Cover Oregon invites public to once-secret oversight meetings

SALEM, Ore. -- For the first time in almost two years, Cover Oregon opened its legislative oversight committee meetings to the public that were once held in secret. The newfound transparency came after KATU asked questions about whether those closed-door meetings broke state Sunshine laws.

Duane Bosworth, an attorney with David Wright Tremaine in Portland, who specializes in public records matters, told the On Your Side Investigators that he believes Cover Oregon violated the state law that requires the meetings be open to the public.

Cover Oregon's top leaders hosted the meeting Tuesday morning via a phone conference call with only two agenda items: Cover Oregon's enrollment numbers and the extended application period, recently announced by Gov. John Kitzhaber to give Oregonians more time to enroll as a result of the state health exchange's website problems.

Rep. Jim Thompson, R-Dallas, a member of Cover Oregon's legislative oversight committee invited the On Your Side Investigators to listen in on the call but it was over shortly after it began because of technical issues.

"They're having problems with the phone line," an unknown voice announced over the phone.

While the line that lawmakers called worked fine, Cover Oregon spokeswoman Amy Fauver said, during the conference call, the public line was not working correctly.

Thompson said the conference calls, as well as earlier face-to-face meetings held at the Capitol, were held monthly at the direction of Cover Oregon since May 2012 - about 20 times. The representative said Cover Oregon's executive directors led the meetings: first, Rocky King, then Dr. Bruce Goldberg.

The public and the media were never invited, something Thompson swears he never knew.

"It never occurred to anybody that this was a private meeting," Thompson said.

So who's decision was it to hold the meetings in private? That answer remains unclear.

"There was no decision," Thompson said. "That's just the way it was."

The On Your Side Investigators contacted Cover Oregon's spokeswoman, Ariane Holm, several times to find out who made the call to hold the meetings behind closed doors but Holm refused to answer questions surrounding that issue.

Even if the public had been allowed to listen in, Thompson believes people wouldn't have missed much.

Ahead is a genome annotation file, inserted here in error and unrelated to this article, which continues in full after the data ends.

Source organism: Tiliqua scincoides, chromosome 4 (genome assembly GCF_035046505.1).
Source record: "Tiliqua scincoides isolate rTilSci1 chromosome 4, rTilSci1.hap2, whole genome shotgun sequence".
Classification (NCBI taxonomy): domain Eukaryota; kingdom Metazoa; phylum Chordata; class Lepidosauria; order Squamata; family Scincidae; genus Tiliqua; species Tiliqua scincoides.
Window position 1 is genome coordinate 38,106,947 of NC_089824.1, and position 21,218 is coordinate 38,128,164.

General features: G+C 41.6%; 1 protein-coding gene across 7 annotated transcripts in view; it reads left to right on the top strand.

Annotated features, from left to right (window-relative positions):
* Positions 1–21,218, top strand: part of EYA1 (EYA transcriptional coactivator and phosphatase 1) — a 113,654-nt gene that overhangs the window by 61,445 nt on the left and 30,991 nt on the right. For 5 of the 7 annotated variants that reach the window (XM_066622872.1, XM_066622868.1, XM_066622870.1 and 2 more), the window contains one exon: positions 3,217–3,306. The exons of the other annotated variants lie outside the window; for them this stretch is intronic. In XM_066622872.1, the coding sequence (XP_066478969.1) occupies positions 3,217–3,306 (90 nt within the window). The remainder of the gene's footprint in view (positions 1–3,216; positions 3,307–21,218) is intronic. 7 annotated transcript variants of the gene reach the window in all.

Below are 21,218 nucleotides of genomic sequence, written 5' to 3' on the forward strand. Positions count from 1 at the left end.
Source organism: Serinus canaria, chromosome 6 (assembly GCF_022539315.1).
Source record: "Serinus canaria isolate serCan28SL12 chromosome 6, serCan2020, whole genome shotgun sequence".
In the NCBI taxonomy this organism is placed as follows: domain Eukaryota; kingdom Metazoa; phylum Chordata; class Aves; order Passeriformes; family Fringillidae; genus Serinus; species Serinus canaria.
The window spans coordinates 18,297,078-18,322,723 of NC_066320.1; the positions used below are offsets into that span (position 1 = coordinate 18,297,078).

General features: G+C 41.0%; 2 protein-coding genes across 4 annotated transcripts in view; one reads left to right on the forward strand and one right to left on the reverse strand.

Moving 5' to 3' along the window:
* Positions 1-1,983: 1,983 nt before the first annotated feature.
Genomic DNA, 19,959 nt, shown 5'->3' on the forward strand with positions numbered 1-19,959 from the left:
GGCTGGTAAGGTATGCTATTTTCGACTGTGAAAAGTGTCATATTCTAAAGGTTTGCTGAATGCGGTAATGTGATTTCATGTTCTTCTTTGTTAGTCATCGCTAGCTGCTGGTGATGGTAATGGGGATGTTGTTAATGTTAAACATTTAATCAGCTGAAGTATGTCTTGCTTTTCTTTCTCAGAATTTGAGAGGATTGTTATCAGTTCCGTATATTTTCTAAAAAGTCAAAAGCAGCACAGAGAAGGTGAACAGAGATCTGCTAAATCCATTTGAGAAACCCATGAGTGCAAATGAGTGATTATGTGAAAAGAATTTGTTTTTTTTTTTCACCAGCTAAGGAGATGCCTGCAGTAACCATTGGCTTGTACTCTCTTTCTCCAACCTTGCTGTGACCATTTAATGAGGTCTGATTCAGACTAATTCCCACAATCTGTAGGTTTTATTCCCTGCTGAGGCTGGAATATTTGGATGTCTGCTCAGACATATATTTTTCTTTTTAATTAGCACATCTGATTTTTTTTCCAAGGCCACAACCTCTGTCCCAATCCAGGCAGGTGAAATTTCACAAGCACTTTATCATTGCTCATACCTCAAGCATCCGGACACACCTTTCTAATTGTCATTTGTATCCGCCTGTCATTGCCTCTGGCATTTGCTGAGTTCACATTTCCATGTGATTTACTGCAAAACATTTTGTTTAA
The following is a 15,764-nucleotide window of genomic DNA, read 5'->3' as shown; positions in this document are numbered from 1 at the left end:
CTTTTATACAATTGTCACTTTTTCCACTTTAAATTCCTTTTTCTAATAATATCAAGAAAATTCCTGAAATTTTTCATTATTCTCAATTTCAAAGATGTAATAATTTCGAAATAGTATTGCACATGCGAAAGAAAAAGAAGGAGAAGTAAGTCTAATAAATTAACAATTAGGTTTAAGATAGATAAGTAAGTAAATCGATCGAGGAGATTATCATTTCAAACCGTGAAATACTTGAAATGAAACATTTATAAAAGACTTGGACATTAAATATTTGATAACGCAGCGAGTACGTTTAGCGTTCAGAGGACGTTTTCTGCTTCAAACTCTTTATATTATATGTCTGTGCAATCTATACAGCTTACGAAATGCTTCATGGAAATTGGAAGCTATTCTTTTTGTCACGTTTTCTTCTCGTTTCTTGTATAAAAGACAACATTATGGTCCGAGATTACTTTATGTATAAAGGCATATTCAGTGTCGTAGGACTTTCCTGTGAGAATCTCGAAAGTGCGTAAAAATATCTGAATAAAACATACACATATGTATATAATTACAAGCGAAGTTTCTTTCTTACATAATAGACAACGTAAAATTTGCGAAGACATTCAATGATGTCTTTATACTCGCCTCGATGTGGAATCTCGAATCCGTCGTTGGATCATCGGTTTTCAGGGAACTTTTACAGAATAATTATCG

"We were instructed to meet, listen to their update reports, and report back. We were a listening post for updates," Thompson said. "It always has been pretty much giving us information and status reports."

The law that created the state's health insurance exchange in 2011, Senate Bill 99, states the committee is supposed to provide advice and legislative oversight. Committee members include Rep. Thompson, Sen. Laurie Monnes-Anderson, Sen. Brian Boquist, and Rep. Mitch Greenlick.

But the On Your Side Investigators learned the committee did no such thing: no advising, no voting, no recommendations, no meeting minutes, no oversight.

"Absolutely not. No," Thompson said. "That was a total misnomer because even the way the committee was set up - we had no authority whatsoever."

Thompson contended the bill lacks teeth - pointing to what he believes is softer language, like the use of the word "may" rather than "shall" to advise Cover Oregon.

"It clearly says 'may' and ''may' in legislative language means you can do this if you want to but you're not required to do it,' he said.

With all that said, Thompson told KATU he grew increasingly concerned about Cover Oregon when he learned of mounting regulations by the federal government to ensure Cover Oregon would conform to Affordable Care Act rules. Thompson said he grew concerned Cover Oregon wouldn't be able to include that large of a volume of regulations that quickly.

"It wasn't until things started unraveling that we had a lot of concern about where we were going," Thompson said.

And yet, when the On Your Side Investigators pressed Thompson about speaking up to Cover Oregon about the concerns, he admitted, he didn't voice them.

"No, I didn't speak up to that extent because we were doing what we were instructed to do by our leadership appointment," Thompson said. "In retrospect, we didn't ask the right questions because we lacked the information on which to base those questions."

Thompson says the committee - and he vouched for all four lawmakers - never received important monthly Maximus reports, the quality assurance reports red-flagging Cover Oregon's website problems.

"if we were denied access, I'm really ticked off," he said. "But if somebody thought, well, they're just not important to this committee, I'm equally ticked off because we don't have the kind of relationship we should be having."

Again, KATU reached out to Holm for answers to this claim but she did not respond to this issue.

Thompson added that he regularly heard more information about Cover Oregon through the media than he did through the committee.

It's another apparent lack of oversight, after the findings of a recent independent investigation revealed state managers failed to heed reports about technical problems that prevented the exchange from launching. The website still doesn't allow Oregonians to self-enroll for health care online in one sitting. Oregon is the only state in the country with that dubious distinction.

Tuesday's meeting was quickly canceled and rescheduled. As of late Tuesday, it didn't appear Cover Oregon set a new meeting date but assured KATU that the recording of Tuesday's meeting - however brief - would be available on the Cover Oregon website.

Goldberg hosted Tuesday's conference call despite his recent resignation following Cover Oregon's disastrous rollout of the website. KATU learned Goldberg's still running Cover Oregon's day-to-day operations until the Cover Oregon board finds a replacement.

Full coverage of the troubled Cover Oregon website: